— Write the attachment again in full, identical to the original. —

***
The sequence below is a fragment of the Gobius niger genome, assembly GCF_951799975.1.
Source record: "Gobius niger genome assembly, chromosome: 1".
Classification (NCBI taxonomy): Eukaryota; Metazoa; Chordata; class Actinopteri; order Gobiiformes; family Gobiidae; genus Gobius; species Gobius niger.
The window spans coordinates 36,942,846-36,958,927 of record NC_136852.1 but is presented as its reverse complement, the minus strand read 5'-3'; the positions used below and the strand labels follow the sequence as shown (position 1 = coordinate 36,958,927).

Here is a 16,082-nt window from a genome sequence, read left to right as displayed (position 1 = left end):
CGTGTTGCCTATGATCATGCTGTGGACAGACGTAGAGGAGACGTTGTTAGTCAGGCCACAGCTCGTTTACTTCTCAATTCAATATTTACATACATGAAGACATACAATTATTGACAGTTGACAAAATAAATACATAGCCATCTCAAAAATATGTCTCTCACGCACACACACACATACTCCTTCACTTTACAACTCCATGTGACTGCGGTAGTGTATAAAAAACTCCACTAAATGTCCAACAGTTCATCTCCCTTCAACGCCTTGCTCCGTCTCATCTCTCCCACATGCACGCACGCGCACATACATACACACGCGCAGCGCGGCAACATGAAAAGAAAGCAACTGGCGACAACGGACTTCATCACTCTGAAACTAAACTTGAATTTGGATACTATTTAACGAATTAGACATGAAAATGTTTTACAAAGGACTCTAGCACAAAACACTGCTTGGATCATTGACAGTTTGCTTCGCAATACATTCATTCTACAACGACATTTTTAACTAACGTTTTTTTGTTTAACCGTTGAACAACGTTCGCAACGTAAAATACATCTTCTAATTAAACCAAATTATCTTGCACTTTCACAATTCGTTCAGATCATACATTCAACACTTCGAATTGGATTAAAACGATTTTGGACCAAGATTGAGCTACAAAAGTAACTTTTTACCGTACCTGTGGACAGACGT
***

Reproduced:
The sequence below is a fragment of the Gobius niger genome, assembly GCF_951799975.1.
Source record: "Gobius niger genome assembly, chromosome: 1".
Classification (NCBI taxonomy): Eukaryota; Metazoa; Chordata; class Actinopteri; order Gobiiformes; family Gobiidae; genus Gobius; species Gobius niger.
The window spans coordinates 36,942,846-36,958,927 of record NC_136852.1 but is presented as its reverse complement, the minus strand read 5'-3'; the positions used below and the strand labels follow the sequence as shown (position 1 = coordinate 36,958,927).

Here is a 16,082-nt window from a genome sequence, read left to right as displayed (position 1 = left end):
CGTGTTGCCTATGATCATGCTGTGGACAGACGTAGAGGAGACGTTGTTAGTCAGGCCACAGCTCGTTTACTTCTCAATTCAATATTTACATACATGAAGACATACAATTATTGACAGTTGACAAAATAAATACATAGCCATCTCAAAAATATGTCTCTCACGCACACACACACATACTCCTTCACTTTACAACTCCATGTGACTGCGGTAGTGTATAAAAAACTCCACTAAATGTCCAACAGTTCATCTCCCTTCAACGCCTTGCTCCGTCTCATCTCTCCCACATGCACGCACGCGCACATACATACACACGCGCAGCGCGGCAACATGAAAAGAAAGCAACTGGCGACAACGGACTTCATCACTCTGAAACTAAACTTGAATTTGGATACTATTTAACGAATTAGACATGAAAATGTTTTACAAAGGACTCTAGCACAAAACACTGCTTGGATCATTGACAGTTTGCTTCGCAATACATTCATTCTACAACGACATTTTTAACTAACGTTTTTTTGTTTAACCGTTGAACAACGTTCGCAACGTAAAATACATCTTCTAATTAAACCAAATTATCTTGCACTTTCACAATTCGTTCAGATCATACATTCAACACTTCGAATTGGATTAAAACGATTTTGGACCAAGATTGAGCTACAAAAGTAACTTTTTACCGTACCTGTGGACAGACGT